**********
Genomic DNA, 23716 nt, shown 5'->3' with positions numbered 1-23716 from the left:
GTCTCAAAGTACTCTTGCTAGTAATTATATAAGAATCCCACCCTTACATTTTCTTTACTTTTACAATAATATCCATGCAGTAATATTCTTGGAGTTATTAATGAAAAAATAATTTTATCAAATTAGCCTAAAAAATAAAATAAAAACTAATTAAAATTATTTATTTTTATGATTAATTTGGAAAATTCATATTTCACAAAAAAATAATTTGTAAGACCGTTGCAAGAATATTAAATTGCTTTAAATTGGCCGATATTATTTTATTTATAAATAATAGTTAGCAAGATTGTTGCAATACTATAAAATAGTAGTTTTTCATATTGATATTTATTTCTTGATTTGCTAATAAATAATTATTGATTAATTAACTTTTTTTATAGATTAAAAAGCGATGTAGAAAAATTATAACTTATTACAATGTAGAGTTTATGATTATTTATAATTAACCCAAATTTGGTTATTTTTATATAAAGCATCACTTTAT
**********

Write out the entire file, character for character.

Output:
Genomic DNA, 23716 nt, shown 5'->3' with positions numbered 1-23716 from the left:
GTCTCAAAGTACTCTTGCTAGTAATTATATAAGAATCCCACCCTTACATTTTCTTTACTTTTACAATAATATCCATGCAGTAATATTCTTGGAGTTATTAATGAAAAAATAATTTTATCAAATTAGCCTAAAAAATAAAATAAAAACTAATTAAAATTATTTATTTTTATGATTAATTTGGAAAATTCATATTTCACAAAAAAATAATTTGTAAGACCGTTGCAAGAATATTAAATTGCTTTAAATTGGCCGATATTATTTTATTTATAAATAATAGTTAGCAAGATTGTTGCAATACTATAAAATAGTAGTTTTTCATATTGATATTTATTTCTTGATTTGCTAATAAATAATTATTGATTAATTAACTTTTTTTATAGATTAAAAAGCGATGTAGAAAAATTATAACTTATTACAATGTAGAGTTTATGATTATTTATAATTAACCCAAATTTGGTTATTTTTATATAAAGCATCACTTTAT